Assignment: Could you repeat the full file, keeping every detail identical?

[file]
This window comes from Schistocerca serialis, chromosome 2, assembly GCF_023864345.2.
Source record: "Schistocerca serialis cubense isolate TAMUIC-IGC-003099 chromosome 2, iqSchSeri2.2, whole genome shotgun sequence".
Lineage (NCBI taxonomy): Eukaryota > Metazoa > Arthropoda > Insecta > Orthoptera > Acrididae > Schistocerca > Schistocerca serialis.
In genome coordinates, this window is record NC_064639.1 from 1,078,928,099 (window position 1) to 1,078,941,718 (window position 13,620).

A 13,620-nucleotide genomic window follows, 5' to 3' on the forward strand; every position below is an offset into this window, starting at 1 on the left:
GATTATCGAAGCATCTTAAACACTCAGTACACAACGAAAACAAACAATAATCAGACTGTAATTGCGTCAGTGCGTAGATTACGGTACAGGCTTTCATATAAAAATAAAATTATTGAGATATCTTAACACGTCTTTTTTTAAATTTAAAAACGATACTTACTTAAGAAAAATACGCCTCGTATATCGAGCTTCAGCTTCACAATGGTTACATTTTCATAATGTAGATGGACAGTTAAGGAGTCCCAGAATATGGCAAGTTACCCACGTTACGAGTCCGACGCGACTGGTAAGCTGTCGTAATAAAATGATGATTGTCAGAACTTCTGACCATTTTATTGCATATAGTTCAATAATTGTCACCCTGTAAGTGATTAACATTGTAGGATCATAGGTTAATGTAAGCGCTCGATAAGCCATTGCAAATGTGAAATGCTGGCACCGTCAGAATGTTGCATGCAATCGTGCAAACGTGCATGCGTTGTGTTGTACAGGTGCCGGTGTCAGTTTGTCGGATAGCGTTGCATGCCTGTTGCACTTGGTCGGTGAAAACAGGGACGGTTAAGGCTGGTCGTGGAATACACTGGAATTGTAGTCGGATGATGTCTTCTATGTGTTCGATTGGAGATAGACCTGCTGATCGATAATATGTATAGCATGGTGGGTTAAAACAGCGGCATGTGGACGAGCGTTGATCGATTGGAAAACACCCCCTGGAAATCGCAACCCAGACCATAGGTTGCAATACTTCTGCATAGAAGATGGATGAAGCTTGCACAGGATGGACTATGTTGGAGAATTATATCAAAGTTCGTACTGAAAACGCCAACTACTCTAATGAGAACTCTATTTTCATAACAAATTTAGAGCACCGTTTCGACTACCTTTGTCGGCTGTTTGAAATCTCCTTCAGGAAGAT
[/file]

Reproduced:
This window comes from Schistocerca serialis, chromosome 2, assembly GCF_023864345.2.
Source record: "Schistocerca serialis cubense isolate TAMUIC-IGC-003099 chromosome 2, iqSchSeri2.2, whole genome shotgun sequence".
Lineage (NCBI taxonomy): Eukaryota > Metazoa > Arthropoda > Insecta > Orthoptera > Acrididae > Schistocerca > Schistocerca serialis.
In genome coordinates, this window is record NC_064639.1 from 1,078,928,099 (window position 1) to 1,078,941,718 (window position 13,620).

A 13,620-nucleotide genomic window follows, 5' to 3' on the forward strand; every position below is an offset into this window, starting at 1 on the left:
GATTATCGAAGCATCTTAAACACTCAGTACACAACGAAAACAAACAATAATCAGACTGTAATTGCGTCAGTGCGTAGATTACGGTACAGGCTTTCATATAAAAATAAAATTATTGAGATATCTTAACACGTCTTTTTTTAAATTTAAAAACGATACTTACTTAAGAAAAATACGCCTCGTATATCGAGCTTCAGCTTCACAATGGTTACATTTTCATAATGTAGATGGACAGTTAAGGAGTCCCAGAATATGGCAAGTTACCCACGTTACGAGTCCGACGCGACTGGTAAGCTGTCGTAATAAAATGATGATTGTCAGAACTTCTGACCATTTTATTGCATATAGTTCAATAATTGTCACCCTGTAAGTGATTAACATTGTAGGATCATAGGTTAATGTAAGCGCTCGATAAGCCATTGCAAATGTGAAATGCTGGCACCGTCAGAATGTTGCATGCAATCGTGCAAACGTGCATGCGTTGTGTTGTACAGGTGCCGGTGTCAGTTTGTCGGATAGCGTTGCATGCCTGTTGCACTTGGTCGGTGAAAACAGGGACGGTTAAGGCTGGTCGTGGAATACACTGGAATTGTAGTCGGATGATGTCTTCTATGTGTTCGATTGGAGATAGACCTGCTGATCGATAATATGTATAGCATGGTGGGTTAAAACAGCGGCATGTGGACGAGCGTTGATCGATTGGAAAACACCCCCTGGAAATCGCAACCCAGACCATAGGTTGCAATACTTCTGCATAGAAGATGGATGAAGCTTGCACAGGATGGACTATGTTGGAGAATTATATCAAAGTTCGTACTGAAAACGCCAACTACTCTAATGAGAACTCTATTTTCATAACAAATTTAGAGCACCGTTTCGACTACCTTTGTCGGCTGTTTGAAATCTCCTTCAGGAAGAT